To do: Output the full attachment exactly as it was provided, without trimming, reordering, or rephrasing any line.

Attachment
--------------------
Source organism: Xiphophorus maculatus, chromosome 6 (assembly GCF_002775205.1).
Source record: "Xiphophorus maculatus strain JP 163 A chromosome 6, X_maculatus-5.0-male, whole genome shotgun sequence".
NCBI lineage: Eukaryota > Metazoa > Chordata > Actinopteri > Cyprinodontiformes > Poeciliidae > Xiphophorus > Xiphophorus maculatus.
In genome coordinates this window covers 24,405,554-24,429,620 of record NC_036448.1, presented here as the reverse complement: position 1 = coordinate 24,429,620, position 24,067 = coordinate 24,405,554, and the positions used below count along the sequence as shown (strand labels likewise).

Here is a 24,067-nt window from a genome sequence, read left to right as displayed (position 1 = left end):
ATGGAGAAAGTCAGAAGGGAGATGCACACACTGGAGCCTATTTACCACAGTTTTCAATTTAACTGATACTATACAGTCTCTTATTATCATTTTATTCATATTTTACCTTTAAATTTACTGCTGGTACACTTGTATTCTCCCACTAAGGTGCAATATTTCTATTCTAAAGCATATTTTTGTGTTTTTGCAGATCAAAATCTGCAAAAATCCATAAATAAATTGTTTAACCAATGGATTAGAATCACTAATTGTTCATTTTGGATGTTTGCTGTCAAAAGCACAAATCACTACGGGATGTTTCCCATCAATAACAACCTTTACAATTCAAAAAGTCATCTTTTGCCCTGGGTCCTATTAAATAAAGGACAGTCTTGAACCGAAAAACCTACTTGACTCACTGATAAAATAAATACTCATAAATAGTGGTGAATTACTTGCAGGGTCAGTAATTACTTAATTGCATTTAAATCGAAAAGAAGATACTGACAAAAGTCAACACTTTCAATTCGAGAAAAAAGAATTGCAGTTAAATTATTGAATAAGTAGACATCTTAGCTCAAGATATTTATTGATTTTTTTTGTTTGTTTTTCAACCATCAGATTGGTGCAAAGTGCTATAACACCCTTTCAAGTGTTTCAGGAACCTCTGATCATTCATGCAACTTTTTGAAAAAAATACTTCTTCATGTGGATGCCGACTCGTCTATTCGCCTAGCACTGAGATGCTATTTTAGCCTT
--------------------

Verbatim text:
Source organism: Xiphophorus maculatus, chromosome 6 (assembly GCF_002775205.1).
Source record: "Xiphophorus maculatus strain JP 163 A chromosome 6, X_maculatus-5.0-male, whole genome shotgun sequence".
NCBI lineage: Eukaryota > Metazoa > Chordata > Actinopteri > Cyprinodontiformes > Poeciliidae > Xiphophorus > Xiphophorus maculatus.
In genome coordinates this window covers 24,405,554-24,429,620 of record NC_036448.1, presented here as the reverse complement: position 1 = coordinate 24,429,620, position 24,067 = coordinate 24,405,554, and the positions used below count along the sequence as shown (strand labels likewise).

Here is a 24,067-nt window from a genome sequence, read left to right as displayed (position 1 = left end):
ATGGAGAAAGTCAGAAGGGAGATGCACACACTGGAGCCTATTTACCACAGTTTTCAATTTAACTGATACTATACAGTCTCTTATTATCATTTTATTCATATTTTACCTTTAAATTTACTGCTGGTACACTTGTATTCTCCCACTAAGGTGCAATATTTCTATTCTAAAGCATATTTTTGTGTTTTTGCAGATCAAAATCTGCAAAAATCCATAAATAAATTGTTTAACCAATGGATTAGAATCACTAATTGTTCATTTTGGATGTTTGCTGTCAAAAGCACAAATCACTACGGGATGTTTCCCATCAATAACAACCTTTACAATTCAAAAAGTCATCTTTTGCCCTGGGTCCTATTAAATAAAGGACAGTCTTGAACCGAAAAACCTACTTGACTCACTGATAAAATAAATACTCATAAATAGTGGTGAATTACTTGCAGGGTCAGTAATTACTTAATTGCATTTAAATCGAAAAGAAGATACTGACAAAAGTCAACACTTTCAATTCGAGAAAAAAGAATTGCAGTTAAATTATTGAATAAGTAGACATCTTAGCTCAAGATATTTATTGATTTTTTTTGTTTGTTTTTCAACCATCAGATTGGTGCAAAGTGCTATAACACCCTTTCAAGTGTTTCAGGAACCTCTGATCATTCATGCAACTTTTTGAAAAAAATACTTCTTCATGTGGATGCCGACTCGTCTATTCGCCTAGCACTGAGATGCTATTTTAGCCTT